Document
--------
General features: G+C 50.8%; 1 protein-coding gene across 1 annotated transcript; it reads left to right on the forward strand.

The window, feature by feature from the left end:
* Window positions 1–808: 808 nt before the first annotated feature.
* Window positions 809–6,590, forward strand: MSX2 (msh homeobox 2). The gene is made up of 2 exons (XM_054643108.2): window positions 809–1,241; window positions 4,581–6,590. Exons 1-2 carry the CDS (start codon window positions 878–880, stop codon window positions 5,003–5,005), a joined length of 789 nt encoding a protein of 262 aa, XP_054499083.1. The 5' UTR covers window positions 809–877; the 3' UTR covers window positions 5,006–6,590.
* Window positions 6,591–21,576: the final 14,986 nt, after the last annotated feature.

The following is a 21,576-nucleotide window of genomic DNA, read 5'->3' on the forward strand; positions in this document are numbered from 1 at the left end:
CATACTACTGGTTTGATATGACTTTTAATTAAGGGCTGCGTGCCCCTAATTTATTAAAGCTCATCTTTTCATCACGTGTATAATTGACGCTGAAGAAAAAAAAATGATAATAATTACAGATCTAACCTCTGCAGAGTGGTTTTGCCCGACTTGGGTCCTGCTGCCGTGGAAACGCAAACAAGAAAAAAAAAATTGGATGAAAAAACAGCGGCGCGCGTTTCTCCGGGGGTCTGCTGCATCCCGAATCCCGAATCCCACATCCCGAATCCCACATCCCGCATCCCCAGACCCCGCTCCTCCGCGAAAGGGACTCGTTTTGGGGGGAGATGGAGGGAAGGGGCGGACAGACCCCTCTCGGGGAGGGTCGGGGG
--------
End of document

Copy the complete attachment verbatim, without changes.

General features: G+C 50.8%; 1 protein-coding gene across 1 annotated transcript; it reads left to right on the forward strand.

The window, feature by feature from the left end:
* Window positions 1–808: 808 nt before the first annotated feature.
* Window positions 809–6,590, forward strand: MSX2 (msh homeobox 2). The gene is made up of 2 exons (XM_054643108.2): window positions 809–1,241; window positions 4,581–6,590. Exons 1-2 carry the CDS (start codon window positions 878–880, stop codon window positions 5,003–5,005), a joined length of 789 nt encoding a protein of 262 aa, XP_054499083.1. The 5' UTR covers window positions 809–877; the 3' UTR covers window positions 5,006–6,590.
* Window positions 6,591–21,576: the final 14,986 nt, after the last annotated feature.

The following is a 21,576-nucleotide window of genomic DNA, read 5'->3' on the forward strand; positions in this document are numbered from 1 at the left end:
CATACTACTGGTTTGATATGACTTTTAATTAAGGGCTGCGTGCCCCTAATTTATTAAAGCTCATCTTTTCATCACGTGTATAATTGACGCTGAAGAAAAAAAAATGATAATAATTACAGATCTAACCTCTGCAGAGTGGTTTTGCCCGACTTGGGTCCTGCTGCCGTGGAAACGCAAACAAGAAAAAAAAAATTGGATGAAAAAACAGCGGCGCGCGTTTCTCCGGGGGTCTGCTGCATCCCGAATCCCGAATCCCACATCCCGAATCCCACATCCCGCATCCCCAGACCCCGCTCCTCCGCGAAAGGGACTCGTTTTGGGGGGAGATGGAGGGAAGGGGCGGACAGACCCCTCTCGGGGAGGGTCGGGGG